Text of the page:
I am truly humbled and honored to be counted amongst the finalists for the 2014 Rainbow Awards in the Gay Contemporary Romance category.
Flankman (A Crow Creek Novel) is 5th in the Crow Creek Series. The location is northwestern Wyoming in the valley between the Wind River Range to the west and the Shoshone National Forest and the Absaroka Range to the east.
Daniel Blake and Tristan Wells are committed to their two-year relationship, and to keeping it a well-hidden secret. When a competitor lets them know their secret isn’t so well-hidden after all, the ground isn’t the only thing that comes up to hit hard. Danny’s facing scrutiny from rodeo management for alleged misconduct, and Tristan thinks that Ben Kincaid from Crow Creek Ranch is just the man to help ferret out who has it in for them. Wyoming isn’t known for being tolerant of “alternative lifestyles” and men who take on broncs and bulls for a living aren’t strangers to playing rough, in and out of the arena.
With their future on the line, Tristan and Danny’s relationship will be tested by those out to see an eight-second ride turn into a world of failure. Ben’s determined to have his new friends’ backs, in more ways than one. Even if they survive the spills and attacks, will Danny and Tris’s future survive Ben?
Danny Blake is a flankman, the stockman’s right-hand man. The flankman works in the bucking chutes, adjusting the flank strap around the animal before the ride.He cares for the stock, knows their quirks. He’s the go-to cowboy when bronc riders need a heads-up on what they’re in for.
With the strap in his left hand, Danny waited while horse and rider settled into that split second of agreement to do battle, and the gate swung wide on greased hinges, taking two heaving bodies into the dust of the arena. Releasing the flank strap, Danny braced his legs on the top board, shouting and hooting with the crowd as outriders and the rest of the rodeo crew cheered Walsh on.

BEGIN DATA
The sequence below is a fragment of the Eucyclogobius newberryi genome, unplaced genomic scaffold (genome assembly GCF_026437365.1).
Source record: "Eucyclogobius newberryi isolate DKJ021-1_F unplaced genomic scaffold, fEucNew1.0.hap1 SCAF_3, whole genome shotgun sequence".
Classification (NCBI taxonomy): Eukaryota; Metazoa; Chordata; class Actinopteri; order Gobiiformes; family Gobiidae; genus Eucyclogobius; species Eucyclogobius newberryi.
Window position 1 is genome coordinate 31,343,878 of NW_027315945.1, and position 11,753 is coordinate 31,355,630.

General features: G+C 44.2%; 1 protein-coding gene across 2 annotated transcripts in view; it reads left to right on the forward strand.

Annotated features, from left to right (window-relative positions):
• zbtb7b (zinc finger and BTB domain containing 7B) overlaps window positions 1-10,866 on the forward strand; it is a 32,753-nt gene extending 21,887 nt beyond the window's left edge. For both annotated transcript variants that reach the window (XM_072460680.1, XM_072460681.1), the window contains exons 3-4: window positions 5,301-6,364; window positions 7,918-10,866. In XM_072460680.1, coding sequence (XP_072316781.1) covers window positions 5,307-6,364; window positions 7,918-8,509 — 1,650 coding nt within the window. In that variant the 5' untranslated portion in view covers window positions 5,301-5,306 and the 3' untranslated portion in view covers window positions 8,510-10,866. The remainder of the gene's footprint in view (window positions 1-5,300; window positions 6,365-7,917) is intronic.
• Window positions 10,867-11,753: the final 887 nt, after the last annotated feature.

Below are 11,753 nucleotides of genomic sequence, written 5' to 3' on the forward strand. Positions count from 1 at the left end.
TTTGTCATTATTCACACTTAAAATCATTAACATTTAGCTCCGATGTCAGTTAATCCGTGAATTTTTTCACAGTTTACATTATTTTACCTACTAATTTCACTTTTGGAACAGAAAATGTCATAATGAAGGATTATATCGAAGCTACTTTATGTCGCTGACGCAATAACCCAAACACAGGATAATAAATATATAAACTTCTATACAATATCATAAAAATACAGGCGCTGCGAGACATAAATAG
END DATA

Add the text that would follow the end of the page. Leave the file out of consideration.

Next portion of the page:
DaisyMae spun, pivoting on her nose, or so it seemed. She’d give it easy for a tic or two, then she’d curl into herself and unleash hell on earth.
Walsh was good, riding chair seat, his knees anchored but his lower legs rotated back, spurring the mare. The mare gave no air time, no gymnastics or pyrotechnics that would have the crowd oohing and aahing. Instead she used her low center of gravity to shift and duck her shoulders, her mutton withers offering no purchase. The bucking rig slid forward, it always did, no matter how snugged down you tried to make it. It loosed a man’s sweet spot and put his heels off in thin air, making him look like a rooky.
It was over at the count of seven.
Tristan Wells rides broncs bareback, said to be the single most punishing thing a man can do to his body.
There were just two things Tristan Wells cared about, though if he gave it some thought he’d come around to realizing he had more scope to him than what some might see as just a dumb cracker, shit-for-brains cowboy.
Scope was a word his Mom liked to use. As a grade school teacher, she was big on language—using it right and proper, describing shit like she was penning a novel in the air, all flourishes and curlicues. With his sisters, it had stuck, that language thing. A bit like that fancy wallpaper ladies favored, the kind that made a room heavy, weighty. Important without the doing that proved worth.
Not that he was casting aspersions with his sisters, not at all. But when he’d made his decision, dropping out after his sophomore year at Texas A&M, to make rodeo his full time pursuit, he’d also left behind the veneer of well-spoken drummed into him by his vigilant mother and sisters.
Ducking his head, he grinned. He was due for a visit home soon, before the season really geared up. That meant washing his mouth out with soap and water, maybe donning a mental suit-of-armor. Though, the last coupla years, he’d needed that less and less. Thanks to the man ambling toward him.
The man who taught him it was okay to be himself, the man who believed in him. Without reservations.
Daniel Blake carried his cares, his beliefs, his dedication on shoulders so broad it near took Tristan’s breath away. Everyone shouldered a load, everyone. But Danny made it look easy. Easy enough that if you had a problem, a question, a concern … Danny was the man you took it to. Because he never judged. He listened, gave it consideration and asked the question back at you in a way that made it new and different and shed light in dark places.
The light he shed with Tristan was showing him how love felt, beyond the physical, beyond the crushing and the one-nighters and the scratching itches for a quick thrill. His was slow burn, as constant as the air he sucked in his lungs. A cowboy who knew no other way than doing it right.
~~Old West Proverb
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